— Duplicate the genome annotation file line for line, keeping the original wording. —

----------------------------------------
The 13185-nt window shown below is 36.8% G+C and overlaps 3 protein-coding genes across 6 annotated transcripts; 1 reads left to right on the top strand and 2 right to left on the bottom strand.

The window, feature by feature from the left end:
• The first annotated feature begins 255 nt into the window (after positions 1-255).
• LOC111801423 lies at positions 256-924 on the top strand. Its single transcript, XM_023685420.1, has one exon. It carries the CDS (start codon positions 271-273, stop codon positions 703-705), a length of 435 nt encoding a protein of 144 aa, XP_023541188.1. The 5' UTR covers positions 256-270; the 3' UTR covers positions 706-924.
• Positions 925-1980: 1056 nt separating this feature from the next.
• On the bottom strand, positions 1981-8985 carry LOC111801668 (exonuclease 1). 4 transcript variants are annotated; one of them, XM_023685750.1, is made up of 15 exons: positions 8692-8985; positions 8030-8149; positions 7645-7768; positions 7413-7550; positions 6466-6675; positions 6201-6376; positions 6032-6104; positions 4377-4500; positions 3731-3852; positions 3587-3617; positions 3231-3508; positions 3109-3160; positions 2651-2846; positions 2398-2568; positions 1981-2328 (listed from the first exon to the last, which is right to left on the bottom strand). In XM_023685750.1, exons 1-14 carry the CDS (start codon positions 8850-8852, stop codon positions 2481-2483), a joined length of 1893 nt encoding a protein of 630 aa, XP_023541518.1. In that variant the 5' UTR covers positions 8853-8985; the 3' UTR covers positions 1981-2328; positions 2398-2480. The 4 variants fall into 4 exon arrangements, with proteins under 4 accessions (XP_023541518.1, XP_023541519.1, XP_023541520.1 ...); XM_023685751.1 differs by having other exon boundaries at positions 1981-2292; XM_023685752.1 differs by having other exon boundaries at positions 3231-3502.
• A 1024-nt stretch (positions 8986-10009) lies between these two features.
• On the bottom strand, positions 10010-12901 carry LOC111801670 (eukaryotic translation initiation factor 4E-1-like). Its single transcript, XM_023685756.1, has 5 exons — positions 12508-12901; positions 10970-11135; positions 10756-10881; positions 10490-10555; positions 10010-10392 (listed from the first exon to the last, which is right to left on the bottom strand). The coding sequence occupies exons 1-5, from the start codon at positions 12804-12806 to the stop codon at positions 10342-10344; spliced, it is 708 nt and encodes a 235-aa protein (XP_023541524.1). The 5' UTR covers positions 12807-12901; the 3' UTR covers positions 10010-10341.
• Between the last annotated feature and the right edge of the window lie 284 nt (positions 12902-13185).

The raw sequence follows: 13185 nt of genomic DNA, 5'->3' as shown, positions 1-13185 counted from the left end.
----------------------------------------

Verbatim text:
The 13185-nt window shown below is 36.8% G+C and overlaps 3 protein-coding genes across 6 annotated transcripts; 1 reads left to right on the top strand and 2 right to left on the bottom strand.

The window, feature by feature from the left end:
• The first annotated feature begins 255 nt into the window (after positions 1-255).
• LOC111801423 lies at positions 256-924 on the top strand. Its single transcript, XM_023685420.1, has one exon. It carries the CDS (start codon positions 271-273, stop codon positions 703-705), a length of 435 nt encoding a protein of 144 aa, XP_023541188.1. The 5' UTR covers positions 256-270; the 3' UTR covers positions 706-924.
• Positions 925-1980: 1056 nt separating this feature from the next.
• On the bottom strand, positions 1981-8985 carry LOC111801668 (exonuclease 1). 4 transcript variants are annotated; one of them, XM_023685750.1, is made up of 15 exons: positions 8692-8985; positions 8030-8149; positions 7645-7768; positions 7413-7550; positions 6466-6675; positions 6201-6376; positions 6032-6104; positions 4377-4500; positions 3731-3852; positions 3587-3617; positions 3231-3508; positions 3109-3160; positions 2651-2846; positions 2398-2568; positions 1981-2328 (listed from the first exon to the last, which is right to left on the bottom strand). In XM_023685750.1, exons 1-14 carry the CDS (start codon positions 8850-8852, stop codon positions 2481-2483), a joined length of 1893 nt encoding a protein of 630 aa, XP_023541518.1. In that variant the 5' UTR covers positions 8853-8985; the 3' UTR covers positions 1981-2328; positions 2398-2480. The 4 variants fall into 4 exon arrangements, with proteins under 4 accessions (XP_023541518.1, XP_023541519.1, XP_023541520.1 ...); XM_023685751.1 differs by having other exon boundaries at positions 1981-2292; XM_023685752.1 differs by having other exon boundaries at positions 3231-3502.
• A 1024-nt stretch (positions 8986-10009) lies between these two features.
• On the bottom strand, positions 10010-12901 carry LOC111801670 (eukaryotic translation initiation factor 4E-1-like). Its single transcript, XM_023685756.1, has 5 exons — positions 12508-12901; positions 10970-11135; positions 10756-10881; positions 10490-10555; positions 10010-10392 (listed from the first exon to the last, which is right to left on the bottom strand). The coding sequence occupies exons 1-5, from the start codon at positions 12804-12806 to the stop codon at positions 10342-10344; spliced, it is 708 nt and encodes a 235-aa protein (XP_023541524.1). The 5' UTR covers positions 12807-12901; the 3' UTR covers positions 10010-10341.
• Between the last annotated feature and the right edge of the window lie 284 nt (positions 12902-13185).

The raw sequence follows: 13185 nt of genomic DNA, 5'->3' as shown, positions 1-13185 counted from the left end.